Ah, yes. Being in love . . . getting engaged . . . getting married . . .
The exhilaration. The excitement. It’s the most wonderful feeling in the world. You’re walking on clouds.
You dream of your life together. Your wedding, the house, the swimming pool, the children running around.
It makes you smile. It brings tears to your eyes.
Come down from that cloud for a moment and back to earth. There are a few things you both need to talk about – now - before you take those vows. I
7 Topics You Need to Talk About Before You Get Married
It’s all too easy to overlook some very important things when your view is distorted by those rose-colored glasses. The fact is, though, that your life will not magically come together and work out. It takes a lot of hard work to have a successful marriage. Making sure you're on the same page on some important topics is the first step.
Money can be a complicated topic, but there must be no secrets. Put it all on the table, in detail: debts, credit history, shared assets, savings, expenses, etc. If you both have debts, talk about your plans for handling them.
Discuss whether you should combine your finances or maintain separate accounts.
Talk about your personal philosophies about money. Are you both savers? Are you both spenders? Or is one of you a saver and the other a spender? When the bills are paid, how will you decide how to use discretionary funds that are left over.
Talk about your expectations in regard to career plans. What are your short-time and long-term goals? Will one of you need to provide support for the other to go to school? Will you be a two-career family, or will one of you be the provider and the other a homemaker? What will your roles be? How will you share the chores of household management and childcare?
Are your careers compatible in terms of spending sufficient time together? When couples find themselves passing each other on the highway or one coming home as the other is leaving, marital satisfaction can plummet quickly.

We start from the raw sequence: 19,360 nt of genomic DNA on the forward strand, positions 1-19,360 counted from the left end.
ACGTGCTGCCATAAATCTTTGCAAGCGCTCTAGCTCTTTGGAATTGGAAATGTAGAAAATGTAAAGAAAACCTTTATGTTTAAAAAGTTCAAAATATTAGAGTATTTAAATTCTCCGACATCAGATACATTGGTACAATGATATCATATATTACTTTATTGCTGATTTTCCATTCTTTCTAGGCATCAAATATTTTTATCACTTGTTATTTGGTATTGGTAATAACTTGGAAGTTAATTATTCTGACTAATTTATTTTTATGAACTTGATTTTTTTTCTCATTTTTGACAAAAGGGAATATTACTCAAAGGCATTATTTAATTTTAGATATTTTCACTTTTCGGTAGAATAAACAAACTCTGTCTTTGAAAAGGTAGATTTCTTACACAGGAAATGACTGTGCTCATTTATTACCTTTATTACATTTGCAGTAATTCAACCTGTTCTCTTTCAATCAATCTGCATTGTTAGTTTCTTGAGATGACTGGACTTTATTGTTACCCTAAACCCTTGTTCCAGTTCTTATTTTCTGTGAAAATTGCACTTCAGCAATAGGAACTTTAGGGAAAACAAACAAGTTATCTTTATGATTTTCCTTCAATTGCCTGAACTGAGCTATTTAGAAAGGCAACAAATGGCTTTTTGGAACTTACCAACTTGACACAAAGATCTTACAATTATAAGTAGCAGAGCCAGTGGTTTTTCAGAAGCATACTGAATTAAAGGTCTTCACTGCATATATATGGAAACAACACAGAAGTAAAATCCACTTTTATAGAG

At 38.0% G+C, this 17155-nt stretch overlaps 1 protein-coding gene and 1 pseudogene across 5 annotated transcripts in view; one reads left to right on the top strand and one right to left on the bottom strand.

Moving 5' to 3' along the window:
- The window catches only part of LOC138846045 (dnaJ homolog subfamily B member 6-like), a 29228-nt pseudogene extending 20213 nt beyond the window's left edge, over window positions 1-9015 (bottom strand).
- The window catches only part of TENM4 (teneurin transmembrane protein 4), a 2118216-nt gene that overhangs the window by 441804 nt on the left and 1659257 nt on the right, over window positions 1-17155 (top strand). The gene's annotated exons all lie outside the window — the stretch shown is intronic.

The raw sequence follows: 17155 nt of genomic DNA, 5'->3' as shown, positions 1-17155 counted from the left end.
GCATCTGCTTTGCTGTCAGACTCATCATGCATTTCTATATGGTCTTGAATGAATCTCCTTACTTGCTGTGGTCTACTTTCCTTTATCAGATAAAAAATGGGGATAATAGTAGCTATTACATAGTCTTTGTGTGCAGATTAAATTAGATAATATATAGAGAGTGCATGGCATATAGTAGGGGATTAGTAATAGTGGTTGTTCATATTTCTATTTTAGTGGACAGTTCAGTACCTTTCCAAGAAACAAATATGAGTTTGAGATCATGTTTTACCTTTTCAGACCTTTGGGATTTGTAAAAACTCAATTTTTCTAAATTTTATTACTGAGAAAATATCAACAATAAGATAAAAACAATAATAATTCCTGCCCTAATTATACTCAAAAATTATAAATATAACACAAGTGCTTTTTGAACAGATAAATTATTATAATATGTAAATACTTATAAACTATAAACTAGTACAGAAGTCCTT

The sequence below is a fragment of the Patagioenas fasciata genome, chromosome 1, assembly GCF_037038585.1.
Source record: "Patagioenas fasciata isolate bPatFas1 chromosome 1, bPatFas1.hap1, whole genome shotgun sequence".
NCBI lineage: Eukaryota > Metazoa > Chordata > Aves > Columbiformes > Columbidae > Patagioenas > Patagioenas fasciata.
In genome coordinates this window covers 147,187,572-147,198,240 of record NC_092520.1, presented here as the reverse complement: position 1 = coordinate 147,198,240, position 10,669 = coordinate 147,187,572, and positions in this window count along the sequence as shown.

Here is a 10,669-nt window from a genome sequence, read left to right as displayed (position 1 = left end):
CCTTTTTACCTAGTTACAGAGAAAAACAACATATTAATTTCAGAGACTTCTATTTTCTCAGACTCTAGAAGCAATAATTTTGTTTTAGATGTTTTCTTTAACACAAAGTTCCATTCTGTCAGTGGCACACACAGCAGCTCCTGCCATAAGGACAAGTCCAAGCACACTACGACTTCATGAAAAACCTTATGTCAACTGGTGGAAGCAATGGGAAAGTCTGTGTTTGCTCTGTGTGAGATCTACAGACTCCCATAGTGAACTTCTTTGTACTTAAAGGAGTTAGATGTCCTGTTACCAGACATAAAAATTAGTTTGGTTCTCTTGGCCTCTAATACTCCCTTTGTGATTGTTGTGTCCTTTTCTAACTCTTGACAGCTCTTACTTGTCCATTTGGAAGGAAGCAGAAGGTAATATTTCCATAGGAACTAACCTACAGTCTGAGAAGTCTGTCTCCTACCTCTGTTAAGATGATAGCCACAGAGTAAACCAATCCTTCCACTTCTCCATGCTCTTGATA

Also, consider your big goals, such as how your career will impact where you’ll live and what sort of home you’ll have. And discuss your dreams, too, like possibly living in another country or owning a business.
Thoughts about having children may change as your relationship and careers develop, but you should still know how your partner feels about this topic. You should talk about your expectations now.
Don't just make the assumption that your partner wants children as much as you do.
How many children do you want, if any? When? How should they be raised and disciplined? And what you will do if one of you turns out to be infertile?
If you come from different cultural or family backgrounds, you may have different values and belief systems. Often, when your beliefs align, your value systems align, but not always. Don't take anything for granted.
You need to talk about how these things will impact your family, especially the role they may play in raising your children. Do have the same religious beliefs? Is one of you devout and the other agnostic? If so, what will you teach your children about spirituality?
You should also discuss your ideas and expectations about sex, how you feel about monogamy, and what you define as infidelity.
The most important thing here is that you both recognize and agree that your relationship takes priority over your family of origin. Talk frankly about how involved you want them to be in your lives and consider how much they want to be involved.
Discuss whether it’s okay for one of you to visit parents without the other always having to come along.
6. Health Issues
Don’t skip discussions about existing medical conditions – physical or mental. You need to understand each other’s backgrounds and experiences. Discuss any genetic illnesses and risks they pose to your children.
Disclose any previous mental health problems, including trauma and substance abuse.
If your vows include "in sickness and in health," what does that mean to you?
7. Conflict Management
Disagreements are part of life. You need to talk about how you will handle them. Discuss each others’ conflict management styles and decide which behaviors are acceptable and what is absolutely off-limits.
A discussion about how conflict was managed in your families of origin will give you a good idea of what you can expect from your partner when disagreements arise.
Above all, don't ignore red flags. if something is bothering you about your partner now, don't make the naive mistake that it will change or go away after you're married.
It may feel daunting to delve into these heavy or delicate topics, so how can you start talking about them? You can start with a broad discussion of each. Then, ask more questions to get to specifics. Make time to sit down and have several thorough conversations. One won’t be enough!
And if you get stuck, seek help from an experienced marriage counselor to learn how other couples successfully navigate their way through these important discussions.
Pre-marital counseling now can keep you out of marriage counseling down the road!